How ironic that the isolation many older people feel, whether they already have issues with their memory or not, is effectively increasing the numbers of people with memory problems and the severity of their symptoms. Moreover, the widespread assumptions being made about older people developing memory problems has the potential to turn into the sort of self-fulfilling prophesy that marginalises our older generation even more. We should be supporting our older citizens to lead full and active lives within their communities and, most importantly of all, make the best of every asset that they have, including their memory.

Until next time...

Beth x

You can follow me on Twitter: @bethyb1886

Wednesday 16 January 2013

In sickness and in health

Through my work I am very privileged to meet and chat with people whose day-to-day life revolves around caring for someone with dementia or living with it themselves. Why ‘privileged’ you might wonder? Simply because having walked this path with my father, I know how tough it can be, and I have the ultimate respect and appreciation for what living with dementia really means both for the person themselves but also for those who are closest to them.

A lady currently caring for her husband said to me last week that she feels like she is drowning, that bit by bit dementia is literally sucking the life out of her, her marriage, her greatest friendship, her home life and her future. She is realistic about what the years ahead hold; she notices every change, every deterioration in her husband and plans everything, such as she can, on ‘worst case scenario’. She says she sees nothing ahead of her except darkness and sadness.

Another lady contacted me to describe the great emptiness in her life. Due to her own health she could no longer continue to care for her husband of 50 years at home, and reluctantly had to take the decision to move him into a care home last year. Having been married at 22, and never spending more than a few nights apart in all those years, she felt as though the blow dementia had dealt her life was, in many ways, worse than the bereavement that comes when a loved one passes away. She described it as if the disease was taunting her, explaining that although she still visited her husband every day, he appeared utterly oblivious to her presence.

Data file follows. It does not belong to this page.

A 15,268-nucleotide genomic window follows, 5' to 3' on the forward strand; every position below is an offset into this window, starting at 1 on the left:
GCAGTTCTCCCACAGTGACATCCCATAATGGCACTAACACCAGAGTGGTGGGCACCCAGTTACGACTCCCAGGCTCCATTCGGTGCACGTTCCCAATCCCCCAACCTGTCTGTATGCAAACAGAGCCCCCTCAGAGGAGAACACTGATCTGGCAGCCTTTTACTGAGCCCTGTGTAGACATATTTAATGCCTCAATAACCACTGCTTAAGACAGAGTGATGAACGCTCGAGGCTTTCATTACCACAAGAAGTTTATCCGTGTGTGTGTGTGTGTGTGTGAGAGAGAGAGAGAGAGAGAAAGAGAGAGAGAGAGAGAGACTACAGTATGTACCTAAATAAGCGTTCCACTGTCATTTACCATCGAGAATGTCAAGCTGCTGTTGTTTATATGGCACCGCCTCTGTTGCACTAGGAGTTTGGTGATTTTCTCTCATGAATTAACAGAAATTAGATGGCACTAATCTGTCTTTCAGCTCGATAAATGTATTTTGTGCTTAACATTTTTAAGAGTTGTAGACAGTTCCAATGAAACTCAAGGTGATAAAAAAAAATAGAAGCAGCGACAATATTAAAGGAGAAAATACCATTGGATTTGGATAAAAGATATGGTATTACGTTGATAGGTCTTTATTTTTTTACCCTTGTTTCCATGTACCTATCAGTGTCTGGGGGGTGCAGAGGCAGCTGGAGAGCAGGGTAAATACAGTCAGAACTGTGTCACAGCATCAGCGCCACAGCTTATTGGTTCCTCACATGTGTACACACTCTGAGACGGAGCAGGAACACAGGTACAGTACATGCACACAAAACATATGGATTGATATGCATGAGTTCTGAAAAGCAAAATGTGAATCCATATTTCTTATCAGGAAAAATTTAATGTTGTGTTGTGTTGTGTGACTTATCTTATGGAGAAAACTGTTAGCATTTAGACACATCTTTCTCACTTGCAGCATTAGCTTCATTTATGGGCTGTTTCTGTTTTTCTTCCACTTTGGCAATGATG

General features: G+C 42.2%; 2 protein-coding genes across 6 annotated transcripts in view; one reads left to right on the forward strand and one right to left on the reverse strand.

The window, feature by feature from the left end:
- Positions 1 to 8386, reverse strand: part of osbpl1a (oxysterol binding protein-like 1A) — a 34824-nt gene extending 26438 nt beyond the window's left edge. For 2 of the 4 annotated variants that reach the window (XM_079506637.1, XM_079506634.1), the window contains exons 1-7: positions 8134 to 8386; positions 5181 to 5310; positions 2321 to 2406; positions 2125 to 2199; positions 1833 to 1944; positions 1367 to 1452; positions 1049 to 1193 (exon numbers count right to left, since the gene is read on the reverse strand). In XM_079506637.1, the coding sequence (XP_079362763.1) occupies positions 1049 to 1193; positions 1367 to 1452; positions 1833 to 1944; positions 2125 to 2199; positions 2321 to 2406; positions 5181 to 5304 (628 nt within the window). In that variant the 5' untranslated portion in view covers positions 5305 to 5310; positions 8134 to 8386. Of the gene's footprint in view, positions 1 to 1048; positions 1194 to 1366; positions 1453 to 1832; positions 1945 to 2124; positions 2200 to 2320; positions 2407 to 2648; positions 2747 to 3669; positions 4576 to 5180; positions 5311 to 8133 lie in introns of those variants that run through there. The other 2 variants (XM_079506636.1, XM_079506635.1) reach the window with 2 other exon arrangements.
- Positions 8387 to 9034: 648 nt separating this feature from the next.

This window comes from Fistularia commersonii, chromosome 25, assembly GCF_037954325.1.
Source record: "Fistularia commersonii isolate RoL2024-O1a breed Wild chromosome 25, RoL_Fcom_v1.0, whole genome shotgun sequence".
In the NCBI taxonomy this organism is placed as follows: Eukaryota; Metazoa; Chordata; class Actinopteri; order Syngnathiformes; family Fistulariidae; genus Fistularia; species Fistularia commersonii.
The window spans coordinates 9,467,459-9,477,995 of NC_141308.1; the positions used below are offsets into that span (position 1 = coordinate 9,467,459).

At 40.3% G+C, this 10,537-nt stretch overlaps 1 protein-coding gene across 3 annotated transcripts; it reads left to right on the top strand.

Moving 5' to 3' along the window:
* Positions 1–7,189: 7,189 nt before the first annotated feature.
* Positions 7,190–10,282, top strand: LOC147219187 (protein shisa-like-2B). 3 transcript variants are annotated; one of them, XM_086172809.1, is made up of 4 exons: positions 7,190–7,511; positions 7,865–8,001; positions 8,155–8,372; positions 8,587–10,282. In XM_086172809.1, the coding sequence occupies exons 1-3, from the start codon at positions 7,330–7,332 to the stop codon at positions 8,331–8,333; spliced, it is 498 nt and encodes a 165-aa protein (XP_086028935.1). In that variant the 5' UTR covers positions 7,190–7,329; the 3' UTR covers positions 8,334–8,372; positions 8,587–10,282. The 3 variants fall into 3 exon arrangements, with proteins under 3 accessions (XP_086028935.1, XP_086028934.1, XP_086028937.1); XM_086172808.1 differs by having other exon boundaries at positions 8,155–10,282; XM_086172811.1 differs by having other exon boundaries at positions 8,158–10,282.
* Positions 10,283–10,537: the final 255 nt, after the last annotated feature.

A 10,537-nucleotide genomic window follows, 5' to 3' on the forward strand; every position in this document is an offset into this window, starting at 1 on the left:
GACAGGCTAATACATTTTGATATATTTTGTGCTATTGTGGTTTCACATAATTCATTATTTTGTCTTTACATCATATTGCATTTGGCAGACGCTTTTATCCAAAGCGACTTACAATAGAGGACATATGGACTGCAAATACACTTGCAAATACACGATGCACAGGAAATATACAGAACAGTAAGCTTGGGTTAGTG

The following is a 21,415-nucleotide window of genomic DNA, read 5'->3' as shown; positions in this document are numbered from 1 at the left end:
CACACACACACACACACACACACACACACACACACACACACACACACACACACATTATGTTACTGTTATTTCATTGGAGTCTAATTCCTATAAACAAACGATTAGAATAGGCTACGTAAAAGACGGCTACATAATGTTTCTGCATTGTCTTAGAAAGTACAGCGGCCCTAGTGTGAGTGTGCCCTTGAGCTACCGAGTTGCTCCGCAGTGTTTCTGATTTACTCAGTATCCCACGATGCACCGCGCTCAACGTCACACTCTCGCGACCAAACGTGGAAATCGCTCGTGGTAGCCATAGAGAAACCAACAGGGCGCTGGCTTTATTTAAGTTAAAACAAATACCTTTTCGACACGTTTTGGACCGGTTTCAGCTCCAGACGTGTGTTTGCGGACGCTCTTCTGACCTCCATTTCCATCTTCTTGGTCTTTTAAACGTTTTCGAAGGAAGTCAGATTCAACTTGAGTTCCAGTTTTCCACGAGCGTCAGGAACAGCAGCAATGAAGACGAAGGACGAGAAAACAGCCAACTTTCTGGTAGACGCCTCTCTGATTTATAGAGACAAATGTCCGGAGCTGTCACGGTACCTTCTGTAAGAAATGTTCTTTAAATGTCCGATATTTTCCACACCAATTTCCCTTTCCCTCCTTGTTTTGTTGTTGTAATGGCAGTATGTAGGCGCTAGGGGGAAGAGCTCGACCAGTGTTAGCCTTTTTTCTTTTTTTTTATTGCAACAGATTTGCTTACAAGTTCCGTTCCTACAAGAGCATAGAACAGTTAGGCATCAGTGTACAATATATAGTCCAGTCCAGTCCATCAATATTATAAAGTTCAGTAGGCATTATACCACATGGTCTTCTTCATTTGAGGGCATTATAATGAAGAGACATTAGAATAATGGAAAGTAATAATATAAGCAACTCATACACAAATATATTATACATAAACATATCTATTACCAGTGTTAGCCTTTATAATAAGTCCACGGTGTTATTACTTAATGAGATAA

Dementia doesn’t just affect older people either. I still remember very vividly hearing the heart-breaking tale of a lady whose husband had been a high-flyer in London. He had been offered and taken early retirement at 51, and he and his wife had planned to enjoy what they hoped would be golden years of rest, relaxation, travel and doing all the things that they had never been able to do whilst he was working and she was bringing up their family. Within a year of his retirement, her husband had been diagnosed with early onset dementia and his symptoms were advancing at an alarming rate. She felt bereft and cried daily, expecting that her husband would possibly never see his 60th birthday.

These are just three couples in amongst hundreds of thousands, in the UK alone, whose lives have been invaded by dementia. I write a lot about how having a parent with dementia affects your relationship with your mum or dad, but if anything the effect on a marriage or partnership can be even more profound partially due, I think, to the age demographics involved.

When you are part of the younger generation, you grow up to appreciate the fragility of life as beloved older relatives experience health problems and pass away. I vividly remember losing my much cherished grandmother when I was only 7. My grandfather had died when I was just a baby, and both my father’s parents passed away long before he even married my mother. If anything life as a youngster tries to prepare you for looking after your parents and coping with whatever their needs may be in the future, not that such preparation is ever enough.

In a marriage or long term relationship, where both partners are often of a similar age, having made a life-long commitment to each other and with expectations of growing old together as their children go off and live their own lives, the blow can be even more cruel. That life you thought you would always have together will never be as you expected it to be once dementia intervenes. One partner will often be faced with providing care and coping with changes in their spouse that leave them feeling completely empty , isolated and vulnerable. Moreover, as dementia is terminal, you face one day laying to rest someone who may be the only person in your world that you could truly rely on.